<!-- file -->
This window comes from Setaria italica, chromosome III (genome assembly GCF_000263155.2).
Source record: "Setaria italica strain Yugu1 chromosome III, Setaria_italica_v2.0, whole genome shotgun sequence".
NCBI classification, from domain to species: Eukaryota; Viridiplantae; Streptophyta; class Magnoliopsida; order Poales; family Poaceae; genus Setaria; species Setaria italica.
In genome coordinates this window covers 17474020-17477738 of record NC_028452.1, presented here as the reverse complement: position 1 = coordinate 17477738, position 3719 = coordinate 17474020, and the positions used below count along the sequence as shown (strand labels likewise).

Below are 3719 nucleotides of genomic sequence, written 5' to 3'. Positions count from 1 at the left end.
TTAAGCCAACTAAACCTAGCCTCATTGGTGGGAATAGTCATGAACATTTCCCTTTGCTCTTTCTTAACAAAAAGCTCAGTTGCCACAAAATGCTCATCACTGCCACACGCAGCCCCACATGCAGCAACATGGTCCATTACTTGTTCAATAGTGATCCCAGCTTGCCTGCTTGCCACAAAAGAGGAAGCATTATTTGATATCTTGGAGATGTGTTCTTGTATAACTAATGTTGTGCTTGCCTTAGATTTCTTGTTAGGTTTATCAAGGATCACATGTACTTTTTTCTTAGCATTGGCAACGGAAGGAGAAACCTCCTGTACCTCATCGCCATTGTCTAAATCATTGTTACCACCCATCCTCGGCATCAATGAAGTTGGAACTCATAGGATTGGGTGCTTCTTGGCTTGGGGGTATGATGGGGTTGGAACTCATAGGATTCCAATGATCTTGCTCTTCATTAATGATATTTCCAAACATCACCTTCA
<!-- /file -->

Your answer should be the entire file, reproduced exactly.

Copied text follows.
This window comes from Setaria italica, chromosome III (genome assembly GCF_000263155.2).
Source record: "Setaria italica strain Yugu1 chromosome III, Setaria_italica_v2.0, whole genome shotgun sequence".
NCBI classification, from domain to species: Eukaryota; Viridiplantae; Streptophyta; class Magnoliopsida; order Poales; family Poaceae; genus Setaria; species Setaria italica.
In genome coordinates this window covers 17474020-17477738 of record NC_028452.1, presented here as the reverse complement: position 1 = coordinate 17477738, position 3719 = coordinate 17474020, and the positions used below count along the sequence as shown (strand labels likewise).

Below are 3719 nucleotides of genomic sequence, written 5' to 3'. Positions count from 1 at the left end.
TTAAGCCAACTAAACCTAGCCTCATTGGTGGGAATAGTCATGAACATTTCCCTTTGCTCTTTCTTAACAAAAAGCTCAGTTGCCACAAAATGCTCATCACTGCCACACGCAGCCCCACATGCAGCAACATGGTCCATTACTTGTTCAATAGTGATCCCAGCTTGCCTGCTTGCCACAAAAGAGGAAGCATTATTTGATATCTTGGAGATGTGTTCTTGTATAACTAATGTTGTGCTTGCCTTAGATTTCTTGTTAGGTTTATCAAGGATCACATGTACTTTTTTCTTAGCATTGGCAACGGAAGGAGAAACCTCCTGTACCTCATCGCCATTGTCTAAATCATTGTTACCACCCATCCTCGGCATCAATGAAGTTGGAACTCATAGGATTGGGTGCTTCTTGGCTTGGGGGTATGATGGGGTTGGAACTCATAGGATTCCAATGATCTTGCTCTTCATTAATGATATTTCCAAACATCACCTTCA